Hout Bay property developer starts rehabilitation of filled wetland
The development company that controversially filled in Disa River wetlands adjoining its Hout Bay Beach Club dune development has started rehabilitating the site.
A backhoe removes rubble and fill at the start of the wetland rehabilitation.
The extensive rehabilitation work, which must be completed by the end of next month, comes after sustained pressure and objections from the Hout Bay community - including a petition from Kronendal Primary School - and after legal action by the City of Cape Town and the regional office of the Water Affairs Department.
The developer, Really Useful Investments 219 (Pty) Ltd, filled in a substantial part of the wetlands' floodplain adjoining the Disa River for further development, but insisted that the work was done legally in terms of a construction environmental management plan that had been approved by the provincial environmental authorities last February.
It ignored an order from the city to stop work in terms of the stormwater management by-law. The city then issued a directive under the National Environmental Management Act, and Water Affairs served a directive under the National Water Act.
Today, the city said in a statement that both it and Water Affairs had had "significant concerns" about the impact of the infilling on the riverine and wetland environment, the quality of the water, and the beach areas next to the Beach Club.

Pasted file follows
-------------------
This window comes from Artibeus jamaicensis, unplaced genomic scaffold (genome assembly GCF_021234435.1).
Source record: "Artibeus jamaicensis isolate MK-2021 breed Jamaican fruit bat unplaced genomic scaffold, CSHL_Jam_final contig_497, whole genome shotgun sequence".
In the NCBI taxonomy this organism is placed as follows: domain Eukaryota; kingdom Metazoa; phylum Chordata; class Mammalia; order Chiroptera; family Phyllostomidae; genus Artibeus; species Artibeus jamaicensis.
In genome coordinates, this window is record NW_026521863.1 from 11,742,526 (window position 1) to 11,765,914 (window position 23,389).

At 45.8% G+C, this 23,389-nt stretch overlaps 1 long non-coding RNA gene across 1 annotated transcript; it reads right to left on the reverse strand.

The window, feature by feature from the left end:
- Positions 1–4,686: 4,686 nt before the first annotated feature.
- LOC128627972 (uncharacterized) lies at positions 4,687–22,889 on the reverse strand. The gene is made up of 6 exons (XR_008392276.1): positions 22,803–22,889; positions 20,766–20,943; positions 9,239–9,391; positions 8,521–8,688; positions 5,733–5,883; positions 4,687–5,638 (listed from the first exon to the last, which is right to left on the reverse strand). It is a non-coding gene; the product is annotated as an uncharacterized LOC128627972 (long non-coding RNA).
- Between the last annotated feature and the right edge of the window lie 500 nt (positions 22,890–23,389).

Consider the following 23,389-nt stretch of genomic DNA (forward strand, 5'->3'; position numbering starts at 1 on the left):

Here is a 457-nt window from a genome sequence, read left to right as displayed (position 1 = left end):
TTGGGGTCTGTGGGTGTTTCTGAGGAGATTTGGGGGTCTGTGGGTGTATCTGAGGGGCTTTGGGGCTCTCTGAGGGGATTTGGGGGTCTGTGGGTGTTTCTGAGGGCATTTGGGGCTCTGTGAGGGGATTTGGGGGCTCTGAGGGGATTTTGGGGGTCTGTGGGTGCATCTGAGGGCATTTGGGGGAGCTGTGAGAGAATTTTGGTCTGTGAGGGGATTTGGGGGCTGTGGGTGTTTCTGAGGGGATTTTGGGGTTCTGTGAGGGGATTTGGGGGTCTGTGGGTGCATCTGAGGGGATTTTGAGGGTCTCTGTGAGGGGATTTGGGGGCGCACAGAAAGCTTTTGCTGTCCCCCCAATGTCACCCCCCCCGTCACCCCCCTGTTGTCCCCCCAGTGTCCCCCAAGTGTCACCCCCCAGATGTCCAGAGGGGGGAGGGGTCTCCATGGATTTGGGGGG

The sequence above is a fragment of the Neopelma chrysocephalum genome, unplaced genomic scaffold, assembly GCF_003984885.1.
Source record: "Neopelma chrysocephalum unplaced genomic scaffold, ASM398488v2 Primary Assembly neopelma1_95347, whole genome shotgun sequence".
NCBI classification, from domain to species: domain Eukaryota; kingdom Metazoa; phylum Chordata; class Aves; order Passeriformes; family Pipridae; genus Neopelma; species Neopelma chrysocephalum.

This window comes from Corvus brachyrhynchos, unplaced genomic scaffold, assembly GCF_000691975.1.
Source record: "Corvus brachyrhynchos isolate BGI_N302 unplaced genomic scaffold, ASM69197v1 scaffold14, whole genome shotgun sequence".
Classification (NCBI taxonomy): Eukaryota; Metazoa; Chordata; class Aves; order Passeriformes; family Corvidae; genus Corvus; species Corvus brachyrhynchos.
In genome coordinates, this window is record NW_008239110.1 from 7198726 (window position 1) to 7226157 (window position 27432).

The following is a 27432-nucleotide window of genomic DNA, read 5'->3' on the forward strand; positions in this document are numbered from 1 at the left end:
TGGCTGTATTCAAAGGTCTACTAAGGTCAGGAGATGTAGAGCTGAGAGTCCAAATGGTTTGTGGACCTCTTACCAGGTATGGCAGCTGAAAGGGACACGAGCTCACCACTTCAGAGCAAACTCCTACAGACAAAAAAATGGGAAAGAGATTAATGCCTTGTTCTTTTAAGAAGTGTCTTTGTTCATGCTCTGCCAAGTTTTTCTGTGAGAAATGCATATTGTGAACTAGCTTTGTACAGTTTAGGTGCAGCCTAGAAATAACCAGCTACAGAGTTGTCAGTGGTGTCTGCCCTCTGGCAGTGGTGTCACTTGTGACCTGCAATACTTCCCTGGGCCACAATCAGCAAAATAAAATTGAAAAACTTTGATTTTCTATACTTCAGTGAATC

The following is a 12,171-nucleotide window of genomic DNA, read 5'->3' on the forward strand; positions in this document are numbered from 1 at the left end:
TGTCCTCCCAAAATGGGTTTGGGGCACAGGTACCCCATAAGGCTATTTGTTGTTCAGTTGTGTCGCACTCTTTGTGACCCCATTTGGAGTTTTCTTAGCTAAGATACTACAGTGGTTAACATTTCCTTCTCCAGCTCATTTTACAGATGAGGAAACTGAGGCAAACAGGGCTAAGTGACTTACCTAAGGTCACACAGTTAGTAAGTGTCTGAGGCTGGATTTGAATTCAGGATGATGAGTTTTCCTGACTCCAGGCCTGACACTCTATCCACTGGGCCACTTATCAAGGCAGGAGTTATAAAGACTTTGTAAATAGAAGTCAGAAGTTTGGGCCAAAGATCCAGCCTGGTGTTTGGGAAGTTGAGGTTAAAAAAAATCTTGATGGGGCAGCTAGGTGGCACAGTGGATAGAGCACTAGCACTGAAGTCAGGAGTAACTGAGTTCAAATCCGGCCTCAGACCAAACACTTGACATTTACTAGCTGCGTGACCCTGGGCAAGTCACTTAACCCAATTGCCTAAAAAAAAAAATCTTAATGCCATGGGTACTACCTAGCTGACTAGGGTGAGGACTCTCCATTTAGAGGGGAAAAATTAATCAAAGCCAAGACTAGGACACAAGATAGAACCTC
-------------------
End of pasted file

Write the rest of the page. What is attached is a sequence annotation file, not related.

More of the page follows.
The city's directive required the developer to stop infilling immediately, to survey the natural flood lines and appoint a freshwater ecologist to assess the impact of infilling and make detailed recommendations for rehabilitation.
This process had taken some time to conclude because the developer had needed to obtain information from wetland and hydrological specialists.
The city said it had received confirmation from the developer that preparation work for the rehabilitation of the wetlands would start yesterday.
Rashid Khan, chief director of the regional Water Affairs office, said: "This is another good example of co-operative governance between the city and the department to protect our natural resources."
The spokesman for the developer, Somerset West attorney Johan du Plessis, was not available for comment.